Wednesday, July 10, 2013


English: Close view of profile of a Kodiak bro...
(Photo credit: Wikipedia)
Wheelchairs are scary. How do I know this? The mothers tell me. They tell me by the way that they pull their children close when they see me coming.

Okay, maybe that’s a bit melodramatic. These mothers may be, after all, protecting me from their snotty nosed little brats. Or they may not be scared of my appearance, but simply want to ensure that their children’s toes don’t get run over. But no matter the reason, I’m never able to pass by their watchful eyes unnoticed.

For most of the day I don’t think about my wheelchair, much like you don’t think about your legs. I usually don’t feel conspicuous when I am out in public. I carry on as if I blend into the landscape like every other person. But I don’t. I am reminded of this when I pass by a mirror or when I look at a photograph of myself in a wheelchair (or I approach a mother with children).

It’s not only from an aesthetic point of view that I temporarily forget I’m in a wheelchair; it’s also from a functional point of view. As I zoom down the aisle in a grocery store, for example, I am not riding in my chair. It is more like I am one with my chair. In fact, I would argue that in situations like this, my method of mobility is superior to yours. I glide as smoothly as a skater on ice, while you plod along in your awkward and primitive bipedal fashion.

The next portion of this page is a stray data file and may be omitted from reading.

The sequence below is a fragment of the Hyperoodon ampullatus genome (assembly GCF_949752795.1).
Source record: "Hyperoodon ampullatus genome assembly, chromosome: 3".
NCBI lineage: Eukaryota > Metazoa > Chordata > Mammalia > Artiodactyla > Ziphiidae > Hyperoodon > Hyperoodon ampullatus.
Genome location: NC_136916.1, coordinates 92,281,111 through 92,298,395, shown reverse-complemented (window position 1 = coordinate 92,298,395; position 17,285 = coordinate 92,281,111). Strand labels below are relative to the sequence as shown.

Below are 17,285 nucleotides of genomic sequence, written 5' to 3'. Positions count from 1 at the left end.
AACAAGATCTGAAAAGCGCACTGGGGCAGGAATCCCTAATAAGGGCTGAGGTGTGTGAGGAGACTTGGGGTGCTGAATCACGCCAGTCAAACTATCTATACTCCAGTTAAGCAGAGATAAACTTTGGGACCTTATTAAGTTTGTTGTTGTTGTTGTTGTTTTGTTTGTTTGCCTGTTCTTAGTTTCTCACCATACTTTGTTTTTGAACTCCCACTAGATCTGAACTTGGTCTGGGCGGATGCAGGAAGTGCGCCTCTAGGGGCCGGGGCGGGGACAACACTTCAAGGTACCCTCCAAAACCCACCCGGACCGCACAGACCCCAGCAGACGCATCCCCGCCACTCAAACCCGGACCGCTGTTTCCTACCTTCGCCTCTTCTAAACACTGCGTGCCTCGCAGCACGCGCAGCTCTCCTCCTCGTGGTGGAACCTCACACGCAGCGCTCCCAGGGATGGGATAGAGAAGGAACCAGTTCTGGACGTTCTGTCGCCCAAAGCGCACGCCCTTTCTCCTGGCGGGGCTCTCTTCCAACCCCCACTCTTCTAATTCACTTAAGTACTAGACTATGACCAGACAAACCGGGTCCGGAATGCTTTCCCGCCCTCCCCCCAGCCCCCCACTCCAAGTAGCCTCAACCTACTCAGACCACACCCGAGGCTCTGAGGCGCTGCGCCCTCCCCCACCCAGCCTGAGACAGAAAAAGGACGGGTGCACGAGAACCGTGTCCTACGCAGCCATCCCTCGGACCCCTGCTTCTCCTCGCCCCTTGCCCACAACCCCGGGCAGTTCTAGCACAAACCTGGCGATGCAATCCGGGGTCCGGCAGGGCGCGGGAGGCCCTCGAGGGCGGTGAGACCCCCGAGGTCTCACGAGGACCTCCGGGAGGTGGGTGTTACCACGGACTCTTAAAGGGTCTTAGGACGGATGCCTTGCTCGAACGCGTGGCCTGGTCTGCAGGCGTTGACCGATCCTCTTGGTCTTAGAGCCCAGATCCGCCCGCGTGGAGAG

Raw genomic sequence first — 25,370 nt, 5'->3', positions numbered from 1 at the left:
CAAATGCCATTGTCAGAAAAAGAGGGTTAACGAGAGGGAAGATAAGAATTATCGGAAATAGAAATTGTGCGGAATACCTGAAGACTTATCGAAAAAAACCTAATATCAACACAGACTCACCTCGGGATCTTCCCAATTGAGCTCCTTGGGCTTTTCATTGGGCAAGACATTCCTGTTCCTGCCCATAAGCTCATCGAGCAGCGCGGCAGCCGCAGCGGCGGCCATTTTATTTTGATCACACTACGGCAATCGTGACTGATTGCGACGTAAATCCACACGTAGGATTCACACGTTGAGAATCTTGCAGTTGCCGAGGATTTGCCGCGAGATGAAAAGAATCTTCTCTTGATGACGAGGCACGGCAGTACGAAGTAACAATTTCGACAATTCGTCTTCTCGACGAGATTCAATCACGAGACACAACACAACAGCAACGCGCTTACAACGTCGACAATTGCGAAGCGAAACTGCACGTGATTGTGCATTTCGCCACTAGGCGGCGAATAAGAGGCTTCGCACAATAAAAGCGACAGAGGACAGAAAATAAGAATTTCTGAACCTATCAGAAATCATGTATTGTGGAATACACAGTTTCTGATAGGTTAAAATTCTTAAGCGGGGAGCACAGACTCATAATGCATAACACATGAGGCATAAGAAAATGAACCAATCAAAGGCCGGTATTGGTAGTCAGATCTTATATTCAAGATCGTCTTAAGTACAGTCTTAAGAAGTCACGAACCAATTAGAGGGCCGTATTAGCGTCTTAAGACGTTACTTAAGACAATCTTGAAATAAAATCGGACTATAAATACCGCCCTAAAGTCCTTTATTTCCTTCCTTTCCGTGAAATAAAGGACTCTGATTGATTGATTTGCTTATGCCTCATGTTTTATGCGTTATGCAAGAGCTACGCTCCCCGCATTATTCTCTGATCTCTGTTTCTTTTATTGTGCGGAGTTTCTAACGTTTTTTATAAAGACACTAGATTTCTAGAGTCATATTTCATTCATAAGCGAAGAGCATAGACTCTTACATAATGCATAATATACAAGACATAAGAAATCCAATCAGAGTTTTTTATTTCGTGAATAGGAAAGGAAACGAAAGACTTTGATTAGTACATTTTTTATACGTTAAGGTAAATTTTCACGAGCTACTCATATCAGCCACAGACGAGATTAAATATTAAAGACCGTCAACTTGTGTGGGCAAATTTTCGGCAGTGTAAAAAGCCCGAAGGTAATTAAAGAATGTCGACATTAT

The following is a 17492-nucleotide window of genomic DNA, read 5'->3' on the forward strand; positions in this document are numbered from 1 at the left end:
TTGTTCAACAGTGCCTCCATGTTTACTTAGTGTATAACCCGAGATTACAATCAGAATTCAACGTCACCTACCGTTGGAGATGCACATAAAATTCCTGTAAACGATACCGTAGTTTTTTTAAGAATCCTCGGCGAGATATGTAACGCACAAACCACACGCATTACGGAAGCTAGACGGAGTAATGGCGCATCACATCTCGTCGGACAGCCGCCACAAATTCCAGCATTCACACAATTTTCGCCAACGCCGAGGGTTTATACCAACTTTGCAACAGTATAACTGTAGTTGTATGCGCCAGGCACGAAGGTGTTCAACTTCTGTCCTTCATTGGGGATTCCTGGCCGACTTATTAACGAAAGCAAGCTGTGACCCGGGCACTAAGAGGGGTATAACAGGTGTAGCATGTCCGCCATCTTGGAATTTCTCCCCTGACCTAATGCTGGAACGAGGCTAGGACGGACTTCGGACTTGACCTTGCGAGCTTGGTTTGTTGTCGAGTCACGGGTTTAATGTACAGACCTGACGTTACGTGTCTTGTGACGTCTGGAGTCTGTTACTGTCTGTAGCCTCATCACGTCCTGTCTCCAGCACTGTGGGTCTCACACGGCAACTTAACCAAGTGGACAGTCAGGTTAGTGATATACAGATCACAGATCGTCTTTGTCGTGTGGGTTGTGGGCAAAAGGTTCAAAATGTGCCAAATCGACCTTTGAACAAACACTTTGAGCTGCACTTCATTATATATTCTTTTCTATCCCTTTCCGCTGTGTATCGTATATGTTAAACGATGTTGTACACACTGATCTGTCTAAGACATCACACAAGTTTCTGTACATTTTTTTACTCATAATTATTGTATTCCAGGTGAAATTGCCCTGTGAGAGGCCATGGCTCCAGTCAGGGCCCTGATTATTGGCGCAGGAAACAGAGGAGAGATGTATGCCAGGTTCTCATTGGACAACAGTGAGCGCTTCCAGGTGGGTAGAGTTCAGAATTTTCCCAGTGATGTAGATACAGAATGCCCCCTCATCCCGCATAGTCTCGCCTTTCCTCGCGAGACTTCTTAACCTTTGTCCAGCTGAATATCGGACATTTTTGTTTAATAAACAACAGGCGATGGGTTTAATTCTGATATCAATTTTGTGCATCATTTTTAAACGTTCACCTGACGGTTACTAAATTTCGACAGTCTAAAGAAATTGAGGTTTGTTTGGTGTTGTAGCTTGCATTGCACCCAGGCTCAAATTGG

Now, back to the issue of appearances…

I expect that when people see me coming, unless they are my close acquaintances, they either consciously or subconsciously take note of something unusual. Given that my wheelchairs are rather large and elaborate power chairs, not sleek manual ones, I stand out even more. Depending on someone’s ease and comfort with people in wheelchairs, they may experience any of a number of emotions ranging from pity to compassion to discomfort to indifference. But no matter how they feel, they almost certainly see a metal and plastic contraption coming towards them. If we don’t interact with one another, then that’s largely all they see.

I like to think, however, that if we make eye contact or especially if we speak to one another, then my leviathan transportation device fades to the background, and the essential person who I am emerges in the foreground. This remains the case for as long as we interact. As they watch me pull away, I wonder how long it takes them to be reminded of my differentness.

In fact, when Kim and I walk the neighborhood together and I’m in my Invacare wheelchair, before we leave the house I have her remove my headrest. I like the headrest because it allows me to fully recline in the wheelchair when I am at home. But I also understand that it makes me look that much more disabled when it is attached. Moving about without the headrest renders me ever so slightly less scary and more approachable.